For years we’ve been writing about the overuse of proton beam therapy for cancer patients. But manufacturers and the doctors who use the massive, expensive equipment it requires remain head-scratchingly gung-ho.
Proton therapy is radiation that uses high-energy beams to shrink tumors. According to the Mayo Clinic, “Proton therapy has shown promise in treating several kinds of cancer. Research of proton therapy continues, as doctors try to determine who may benefit from proton therapy treatment.”
Clearly, it’s in the development stage, so why are so many providers so keen to grow the market for this incredibly expensive procedure when its potential remains unknown? A recent report by Kaiser Health News (KHN) and NPR noted that there are 14 U.S. centers in operation, with a dozen under construction. The cost for each is about $200 million.
So some industry professionals were surprised when Indiana University announced in September that it would shutter its proton therapy facility in Bloomington. Their reaction is confusing to anyone who’s paying attention – there’s little evidence, the KHN/NPR story pointed out, that proton therapy is superior to more traditional forms of radiation for almost all types of cancer. (See our blog, “Better Care with the Tried and True, or the Seduction of the New?”)
Amitabh Chandra is a professor at Harvard’s Kennedy School of Government who studies U.S. medical care. He was among those surprised at Indiana’s announcement, even though, as he told KHN/NPR, “we do know it is substantially more expensive and substantially more lucrative for physicians and providers to use this technology.”
In the Washington, D.C. area alone, three proton therapy centers are being built – one at Johns Hopkins, one at MedStar Georgetown University Hospital and one at the Maryland Proton Treatment Center. All three D.C.-area facilities are full-speed-ahead with their plans, two of which told KHN/NPR that the D.C.-Baltimore region was sufficiently larger than Bloomington and could support the huge projects. The third told the reporters that theirs is smaller and will be more cost-effective than the others.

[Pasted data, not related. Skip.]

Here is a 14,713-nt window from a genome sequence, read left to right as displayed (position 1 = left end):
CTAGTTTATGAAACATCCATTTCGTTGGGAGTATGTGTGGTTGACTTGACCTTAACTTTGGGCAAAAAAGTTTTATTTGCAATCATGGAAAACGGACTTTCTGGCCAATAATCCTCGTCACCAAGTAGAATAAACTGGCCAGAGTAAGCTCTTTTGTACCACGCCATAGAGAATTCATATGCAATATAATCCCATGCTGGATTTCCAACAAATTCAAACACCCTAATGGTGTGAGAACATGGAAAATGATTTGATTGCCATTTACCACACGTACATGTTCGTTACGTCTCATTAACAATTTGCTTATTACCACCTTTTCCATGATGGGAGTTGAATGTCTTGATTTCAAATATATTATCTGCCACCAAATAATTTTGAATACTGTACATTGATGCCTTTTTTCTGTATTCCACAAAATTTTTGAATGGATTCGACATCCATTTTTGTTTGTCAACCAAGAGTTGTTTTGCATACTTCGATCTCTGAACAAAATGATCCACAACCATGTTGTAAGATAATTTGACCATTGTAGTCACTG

But Indiana’s decision wasn’t made in a vacuum. Its review committee decided that it just wasn’t worth spending the money necessary to update its facility. And even more telling, its insurers have declined to subsidize proton therapy for common diseases including prostate and breast cancers. One of its insurers, Cigna, concluded that proton therapy for all tumors except a rare eye cancer was not shown to be more effective than other forms of radiation therapy.
Given the cost of the equipment, it’s no surprise that proton beam therapy costs as much as six times what standard radiation therapy costs for prostate cancer, according to Cigna. And it’s hardly a lone voice: Other major insurers including Aetna and Blue Shield of California also limit what they’ll cover with proton therapy.
When insurance does cover expensive care that isn’t superior to less expensive options, guess what? The cost of everyone’s health care rises.
Facilities that pay for fancy equipment, and doctors who train to use it, aren’t going to sit around waiting for patients to present with rare forms of cancer – they’re going to use the equipment for which the payments are due, and they’re going to charge as much as they can for it.
Of course, the providers and researchers involved with building new proton beam facilities believe wholeheartedly in its value. They note the potential of proton therapy to kill cancer with pinpoint accuracy, sparing surrounding tissue from damage. They say that it’s just a matter of time before clinical trials prove that proton therapy is worth the extra money.
Indiana University doesn’t think so. Neither do we.